Starting Saturday, Los Angeles County will require people to wear face masks indoors again regardless of vaccination status as the nation’s most populous county grapples with a surge of COVID-19 cases.

In a press conference Thursday, L.A. County health officials pointed to low vaccination rates, a steady climb in new infections, and the rapid spread of the highly transmissible delta variant as driving factors behind the decision.

“We’re not where we need to be for the millions at risk of infection here in Los Angeles County, and waiting to do something will be too late given what we’re seeing now,” county Health Officer Dr. Muntu Davis said. “This is an all-hands-on-deck moment.”

Without providing full details, Davis said there would be some exceptions to the restrictions, including people being allowed to take off their masks while eating and drinking at restaurants.

The move comes as community transmission in the county has skyrocketed since June 15, when California reopened its economy and ended capacity limits, along with social distancing guidelines.

For the week-long period ending on that date, L.A. County had averaged 173 new coronavirus cases a day. Exactly one month later, those numbers have increased by nearly 580%, with the county reporting an average of 1,176 infections a day for the seven-day period ending July 15.

On Thursday, officials logged over 1,537 more cases — the highest figure since early March. Around 70% of COVID samples in the county from June 27 to July 3 were identified as delta variants.

Notably, the vast majority of those impacted have not been vaccinated against the coronavirus. According to reports, between Dec. 7 and June 7, unvaccinated people made up 99.6% of L.A. County’s COVID cases, 98.7% of hospitalizations, and 99.8% of deaths.

Only five million of the more than 10 million residents in the county have been inoculated against the virus.

Cases Surge Across U.S.

L.A. County is not the only locality that has seen a spike in COVID cases, though it is one of the few that has taken firm action.

New cases largely driven by the delta variant, which the Centers for Disease Control and Prevention says now accounts for nearly 60% of all infections in the U.S., have more than doubled in the last two weeks, according to The New York Times tracker.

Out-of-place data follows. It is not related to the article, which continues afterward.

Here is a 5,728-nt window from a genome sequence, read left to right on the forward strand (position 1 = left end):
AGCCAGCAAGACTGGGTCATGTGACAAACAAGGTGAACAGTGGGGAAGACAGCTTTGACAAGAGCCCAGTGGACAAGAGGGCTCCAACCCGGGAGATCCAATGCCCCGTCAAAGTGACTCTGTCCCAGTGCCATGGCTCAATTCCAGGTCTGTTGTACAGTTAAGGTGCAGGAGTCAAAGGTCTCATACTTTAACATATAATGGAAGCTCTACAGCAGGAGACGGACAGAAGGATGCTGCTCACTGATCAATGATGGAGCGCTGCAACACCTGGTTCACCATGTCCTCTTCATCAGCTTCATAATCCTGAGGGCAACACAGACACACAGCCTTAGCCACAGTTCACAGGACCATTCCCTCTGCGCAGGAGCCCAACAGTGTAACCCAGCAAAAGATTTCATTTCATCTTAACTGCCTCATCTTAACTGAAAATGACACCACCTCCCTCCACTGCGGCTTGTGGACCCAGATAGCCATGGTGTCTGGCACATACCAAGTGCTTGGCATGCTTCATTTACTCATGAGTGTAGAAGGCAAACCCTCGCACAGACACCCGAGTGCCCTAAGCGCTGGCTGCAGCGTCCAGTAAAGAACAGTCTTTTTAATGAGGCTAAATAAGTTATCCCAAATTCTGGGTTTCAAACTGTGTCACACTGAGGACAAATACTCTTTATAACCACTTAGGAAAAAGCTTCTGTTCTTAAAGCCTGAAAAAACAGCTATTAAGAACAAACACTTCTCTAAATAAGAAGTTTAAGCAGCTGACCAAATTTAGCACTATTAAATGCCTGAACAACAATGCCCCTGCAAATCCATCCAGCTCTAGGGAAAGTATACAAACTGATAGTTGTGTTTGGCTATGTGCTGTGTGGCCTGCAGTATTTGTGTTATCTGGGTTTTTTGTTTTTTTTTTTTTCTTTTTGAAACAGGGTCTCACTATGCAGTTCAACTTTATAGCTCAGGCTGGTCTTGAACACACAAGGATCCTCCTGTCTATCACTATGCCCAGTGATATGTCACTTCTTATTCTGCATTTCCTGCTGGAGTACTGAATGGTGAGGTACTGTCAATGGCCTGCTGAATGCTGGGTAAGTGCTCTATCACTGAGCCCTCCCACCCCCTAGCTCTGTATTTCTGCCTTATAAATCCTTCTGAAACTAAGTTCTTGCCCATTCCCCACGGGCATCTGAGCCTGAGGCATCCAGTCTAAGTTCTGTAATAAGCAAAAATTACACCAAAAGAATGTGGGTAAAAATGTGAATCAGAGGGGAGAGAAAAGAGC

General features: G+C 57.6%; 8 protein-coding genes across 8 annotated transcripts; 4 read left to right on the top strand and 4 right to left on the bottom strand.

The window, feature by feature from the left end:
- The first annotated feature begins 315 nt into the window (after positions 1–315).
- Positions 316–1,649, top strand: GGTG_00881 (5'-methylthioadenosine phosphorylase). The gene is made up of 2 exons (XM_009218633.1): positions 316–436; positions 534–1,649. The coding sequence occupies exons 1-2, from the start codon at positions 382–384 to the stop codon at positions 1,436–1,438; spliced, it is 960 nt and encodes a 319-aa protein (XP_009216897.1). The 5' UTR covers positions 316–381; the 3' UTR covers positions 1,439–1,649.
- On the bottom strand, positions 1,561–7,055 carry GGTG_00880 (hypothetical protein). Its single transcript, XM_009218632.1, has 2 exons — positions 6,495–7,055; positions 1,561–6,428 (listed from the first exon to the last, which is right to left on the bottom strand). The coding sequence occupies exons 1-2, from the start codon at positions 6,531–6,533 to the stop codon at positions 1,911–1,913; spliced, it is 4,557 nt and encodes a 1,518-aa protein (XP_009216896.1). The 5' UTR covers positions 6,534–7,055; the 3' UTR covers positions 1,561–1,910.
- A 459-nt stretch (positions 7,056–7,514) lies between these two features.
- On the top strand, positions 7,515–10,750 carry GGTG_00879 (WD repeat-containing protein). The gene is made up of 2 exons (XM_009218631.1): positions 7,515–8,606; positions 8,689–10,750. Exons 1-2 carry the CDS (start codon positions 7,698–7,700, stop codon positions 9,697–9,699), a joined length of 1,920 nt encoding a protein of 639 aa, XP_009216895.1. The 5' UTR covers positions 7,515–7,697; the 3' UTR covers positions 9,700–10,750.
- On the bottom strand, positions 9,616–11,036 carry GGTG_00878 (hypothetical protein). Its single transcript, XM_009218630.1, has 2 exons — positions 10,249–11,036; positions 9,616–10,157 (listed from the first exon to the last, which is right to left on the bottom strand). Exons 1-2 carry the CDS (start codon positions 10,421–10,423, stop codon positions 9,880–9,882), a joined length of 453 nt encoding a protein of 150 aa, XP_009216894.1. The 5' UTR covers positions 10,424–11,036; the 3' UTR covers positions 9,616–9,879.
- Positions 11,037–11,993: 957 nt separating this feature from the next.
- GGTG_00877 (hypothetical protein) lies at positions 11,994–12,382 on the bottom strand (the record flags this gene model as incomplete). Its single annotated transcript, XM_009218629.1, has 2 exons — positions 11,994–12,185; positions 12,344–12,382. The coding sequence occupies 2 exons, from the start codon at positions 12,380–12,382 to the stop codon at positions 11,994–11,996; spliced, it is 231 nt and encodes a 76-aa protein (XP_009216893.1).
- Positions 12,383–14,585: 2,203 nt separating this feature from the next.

The 14-day average has risen dramatically from 12,799 on July 1 to 28,315 on July 15.

According to The Times, 49 states have seen at least a 15% increase over the past 14 days, and 19 of those states are reporting double or more the number of new infections. Full outbreaks, largely concentrated in the South, have emerged in a number of states with low vaccination rates.

In the last two weeks, Arkansas, which is currently reporting the highest per capita COVID cases in America, has seen increases of 120% for new cases and 77% for hospitalizations. Florida and Tennesee have seen the most significant 14-day spikes in terms of population percentage, reporting surges of 232% and 373% respectively.

Some states and counties have begun to make additional safety recommendations. Officials in Mississippi, where cases have risen over 70% since July 1, have urged both vaccinated and unvaccinated senior residents to avoid large indoor gatherings.

Health officials in California’s Sacramento and Yolo counties also issued voluntary warnings this week for all residents to wear masks while indoors.

However, it remains to be seen whether more localities will reimpose mandatory requirements or restrictions as cases continue to swell and the delta variant proliferates. 

Rising cases in the U.S. and abroad also pose a more long-term threat to global efforts to fight the pandemic. On Thursday, the World Health Organization warned that the influx of new cases in many parts of the world will enhance the likelihood of more severe variants emerging that will be difficult to control with vaccinations.

The WHO also urged wealthier countries like the U.S. — where just over 50% of people are vaccinated despite the existence of supplies for all those eligible  — to send more jabs overseas.

See what others are saying: (The Los Angeles Times) (The New York Times) (The Associated Press)